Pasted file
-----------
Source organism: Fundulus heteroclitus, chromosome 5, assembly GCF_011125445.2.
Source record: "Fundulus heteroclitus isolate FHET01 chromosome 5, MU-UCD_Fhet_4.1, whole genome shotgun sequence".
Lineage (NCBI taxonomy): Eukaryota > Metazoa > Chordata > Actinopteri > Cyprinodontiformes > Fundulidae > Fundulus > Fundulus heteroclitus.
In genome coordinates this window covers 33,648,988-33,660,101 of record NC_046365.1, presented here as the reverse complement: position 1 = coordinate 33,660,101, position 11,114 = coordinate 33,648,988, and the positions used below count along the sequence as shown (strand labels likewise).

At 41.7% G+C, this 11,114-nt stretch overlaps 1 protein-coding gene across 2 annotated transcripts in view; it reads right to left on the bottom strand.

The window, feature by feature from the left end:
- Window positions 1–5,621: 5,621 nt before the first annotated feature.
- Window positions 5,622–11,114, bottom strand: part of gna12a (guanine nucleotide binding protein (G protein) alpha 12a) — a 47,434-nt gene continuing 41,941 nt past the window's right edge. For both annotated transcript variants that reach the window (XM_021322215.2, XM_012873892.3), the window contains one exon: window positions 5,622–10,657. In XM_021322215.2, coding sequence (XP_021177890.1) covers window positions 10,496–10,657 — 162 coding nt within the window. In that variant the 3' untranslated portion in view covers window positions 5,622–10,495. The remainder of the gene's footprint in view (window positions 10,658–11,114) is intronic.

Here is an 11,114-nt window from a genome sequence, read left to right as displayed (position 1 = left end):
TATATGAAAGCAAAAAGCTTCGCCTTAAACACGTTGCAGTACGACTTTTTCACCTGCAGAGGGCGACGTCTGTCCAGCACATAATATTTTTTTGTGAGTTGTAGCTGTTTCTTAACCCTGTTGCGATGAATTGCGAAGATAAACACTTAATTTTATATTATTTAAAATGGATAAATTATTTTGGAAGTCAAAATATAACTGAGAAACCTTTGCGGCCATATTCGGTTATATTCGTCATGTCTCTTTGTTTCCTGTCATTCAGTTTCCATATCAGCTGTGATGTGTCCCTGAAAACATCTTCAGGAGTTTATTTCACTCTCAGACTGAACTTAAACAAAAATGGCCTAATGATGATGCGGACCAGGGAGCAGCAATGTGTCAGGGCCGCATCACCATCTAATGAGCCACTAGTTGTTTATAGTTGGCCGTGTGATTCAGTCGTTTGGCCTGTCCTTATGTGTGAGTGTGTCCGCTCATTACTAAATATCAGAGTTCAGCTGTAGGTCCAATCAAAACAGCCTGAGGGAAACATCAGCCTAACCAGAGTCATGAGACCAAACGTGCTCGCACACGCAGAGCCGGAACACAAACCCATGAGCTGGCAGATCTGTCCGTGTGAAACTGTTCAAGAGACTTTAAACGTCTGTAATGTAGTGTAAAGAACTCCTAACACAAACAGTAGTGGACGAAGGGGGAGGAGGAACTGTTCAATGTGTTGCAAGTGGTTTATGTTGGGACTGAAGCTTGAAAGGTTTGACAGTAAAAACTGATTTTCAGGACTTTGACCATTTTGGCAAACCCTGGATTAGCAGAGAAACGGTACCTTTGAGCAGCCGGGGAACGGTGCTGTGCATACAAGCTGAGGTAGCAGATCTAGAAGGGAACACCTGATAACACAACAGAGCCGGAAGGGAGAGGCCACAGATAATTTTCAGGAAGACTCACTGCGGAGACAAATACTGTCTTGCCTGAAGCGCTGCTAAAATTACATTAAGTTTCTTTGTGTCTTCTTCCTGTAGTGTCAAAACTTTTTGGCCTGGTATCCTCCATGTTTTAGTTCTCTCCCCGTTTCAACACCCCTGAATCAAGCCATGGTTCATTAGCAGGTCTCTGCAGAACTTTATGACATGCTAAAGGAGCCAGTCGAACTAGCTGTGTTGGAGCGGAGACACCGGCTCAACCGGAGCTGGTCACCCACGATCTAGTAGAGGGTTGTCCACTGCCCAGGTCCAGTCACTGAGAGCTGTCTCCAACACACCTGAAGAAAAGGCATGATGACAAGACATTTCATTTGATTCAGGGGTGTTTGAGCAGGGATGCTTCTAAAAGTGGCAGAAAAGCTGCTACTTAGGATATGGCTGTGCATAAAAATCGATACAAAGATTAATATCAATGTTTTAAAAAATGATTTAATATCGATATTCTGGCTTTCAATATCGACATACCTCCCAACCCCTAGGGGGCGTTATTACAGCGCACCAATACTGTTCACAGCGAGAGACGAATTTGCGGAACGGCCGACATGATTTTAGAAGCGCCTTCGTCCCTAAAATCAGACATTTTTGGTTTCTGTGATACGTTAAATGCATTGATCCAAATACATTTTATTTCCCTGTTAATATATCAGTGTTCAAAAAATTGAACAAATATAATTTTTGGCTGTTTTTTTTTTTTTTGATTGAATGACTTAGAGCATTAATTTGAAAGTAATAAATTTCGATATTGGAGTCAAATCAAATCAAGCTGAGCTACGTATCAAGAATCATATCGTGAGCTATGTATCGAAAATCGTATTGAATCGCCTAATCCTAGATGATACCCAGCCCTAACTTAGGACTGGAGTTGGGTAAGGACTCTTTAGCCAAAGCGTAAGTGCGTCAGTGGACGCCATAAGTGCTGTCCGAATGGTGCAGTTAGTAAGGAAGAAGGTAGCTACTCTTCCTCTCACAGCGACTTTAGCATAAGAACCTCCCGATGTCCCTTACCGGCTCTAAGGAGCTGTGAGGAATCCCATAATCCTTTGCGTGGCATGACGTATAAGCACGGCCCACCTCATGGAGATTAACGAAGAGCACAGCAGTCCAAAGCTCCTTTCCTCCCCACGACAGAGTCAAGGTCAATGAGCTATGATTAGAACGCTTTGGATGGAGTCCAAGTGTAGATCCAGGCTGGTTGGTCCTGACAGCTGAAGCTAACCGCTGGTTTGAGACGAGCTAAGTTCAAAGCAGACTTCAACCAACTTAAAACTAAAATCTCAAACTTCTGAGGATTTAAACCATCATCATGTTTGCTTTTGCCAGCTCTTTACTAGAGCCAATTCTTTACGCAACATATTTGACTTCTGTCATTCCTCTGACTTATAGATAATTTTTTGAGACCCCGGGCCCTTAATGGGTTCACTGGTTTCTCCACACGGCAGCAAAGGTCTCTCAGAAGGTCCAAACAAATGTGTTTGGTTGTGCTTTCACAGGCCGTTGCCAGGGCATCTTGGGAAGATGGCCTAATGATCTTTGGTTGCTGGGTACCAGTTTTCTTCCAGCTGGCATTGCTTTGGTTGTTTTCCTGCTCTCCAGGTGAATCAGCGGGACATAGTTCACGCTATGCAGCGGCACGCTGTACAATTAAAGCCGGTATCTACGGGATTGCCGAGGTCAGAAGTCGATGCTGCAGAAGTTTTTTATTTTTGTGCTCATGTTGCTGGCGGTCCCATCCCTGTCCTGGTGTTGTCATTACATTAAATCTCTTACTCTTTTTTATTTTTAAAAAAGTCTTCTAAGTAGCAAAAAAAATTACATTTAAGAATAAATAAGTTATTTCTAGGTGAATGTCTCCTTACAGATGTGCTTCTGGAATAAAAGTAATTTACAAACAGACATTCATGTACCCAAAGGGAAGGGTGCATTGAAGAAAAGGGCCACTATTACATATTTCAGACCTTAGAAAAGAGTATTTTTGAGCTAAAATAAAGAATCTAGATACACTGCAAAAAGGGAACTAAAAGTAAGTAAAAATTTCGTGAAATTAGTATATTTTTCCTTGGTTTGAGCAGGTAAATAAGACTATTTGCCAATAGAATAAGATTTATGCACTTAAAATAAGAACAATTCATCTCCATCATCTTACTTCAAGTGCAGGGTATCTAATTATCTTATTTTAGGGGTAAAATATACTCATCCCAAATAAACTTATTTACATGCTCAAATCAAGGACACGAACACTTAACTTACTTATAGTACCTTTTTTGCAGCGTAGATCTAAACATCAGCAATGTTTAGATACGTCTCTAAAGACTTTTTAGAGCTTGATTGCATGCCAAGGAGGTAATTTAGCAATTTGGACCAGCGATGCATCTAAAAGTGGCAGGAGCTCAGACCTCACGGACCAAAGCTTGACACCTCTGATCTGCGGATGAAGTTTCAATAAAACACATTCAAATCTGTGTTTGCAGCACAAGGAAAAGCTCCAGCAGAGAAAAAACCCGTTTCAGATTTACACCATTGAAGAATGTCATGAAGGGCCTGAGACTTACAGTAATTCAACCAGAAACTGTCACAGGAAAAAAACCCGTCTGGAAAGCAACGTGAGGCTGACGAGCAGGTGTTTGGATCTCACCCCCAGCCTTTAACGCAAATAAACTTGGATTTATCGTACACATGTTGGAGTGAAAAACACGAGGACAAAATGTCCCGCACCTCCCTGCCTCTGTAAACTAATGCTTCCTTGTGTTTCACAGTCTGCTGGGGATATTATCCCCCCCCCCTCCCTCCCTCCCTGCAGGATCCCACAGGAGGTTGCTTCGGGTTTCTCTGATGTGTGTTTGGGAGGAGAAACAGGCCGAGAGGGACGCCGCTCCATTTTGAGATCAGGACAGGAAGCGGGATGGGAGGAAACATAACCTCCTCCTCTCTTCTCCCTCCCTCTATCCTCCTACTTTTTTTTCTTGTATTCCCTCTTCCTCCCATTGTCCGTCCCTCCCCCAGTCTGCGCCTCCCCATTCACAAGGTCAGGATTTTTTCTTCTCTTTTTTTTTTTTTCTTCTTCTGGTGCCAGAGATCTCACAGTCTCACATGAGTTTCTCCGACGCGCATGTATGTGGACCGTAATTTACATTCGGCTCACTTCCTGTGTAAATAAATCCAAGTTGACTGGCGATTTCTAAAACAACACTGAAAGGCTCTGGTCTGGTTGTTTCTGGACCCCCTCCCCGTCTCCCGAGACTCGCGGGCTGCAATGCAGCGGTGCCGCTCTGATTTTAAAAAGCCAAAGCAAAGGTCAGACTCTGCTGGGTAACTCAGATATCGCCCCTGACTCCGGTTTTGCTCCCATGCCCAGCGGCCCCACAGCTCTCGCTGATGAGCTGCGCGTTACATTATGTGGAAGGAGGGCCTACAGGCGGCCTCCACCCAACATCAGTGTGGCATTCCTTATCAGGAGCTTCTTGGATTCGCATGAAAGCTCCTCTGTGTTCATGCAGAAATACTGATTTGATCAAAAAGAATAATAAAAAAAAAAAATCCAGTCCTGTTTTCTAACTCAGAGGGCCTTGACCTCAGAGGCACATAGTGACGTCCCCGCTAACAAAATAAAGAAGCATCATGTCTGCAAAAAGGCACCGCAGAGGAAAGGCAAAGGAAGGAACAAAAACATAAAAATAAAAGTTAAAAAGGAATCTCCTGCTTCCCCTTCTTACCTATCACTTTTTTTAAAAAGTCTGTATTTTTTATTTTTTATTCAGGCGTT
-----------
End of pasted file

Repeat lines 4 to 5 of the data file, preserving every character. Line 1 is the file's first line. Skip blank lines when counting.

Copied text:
In genome coordinates this window covers 33,648,988-33,660,101 of record NC_046365.1, presented here as the reverse complement: position 1 = coordinate 33,660,101, position 11,114 = coordinate 33,648,988, and the positions used below count along the sequence as shown (strand labels likewise).

At 41.7% G+C, this 11,114-nt stretch overlaps 1 protein-coding gene across 2 annotated transcripts in view; it reads right to left on the bottom strand.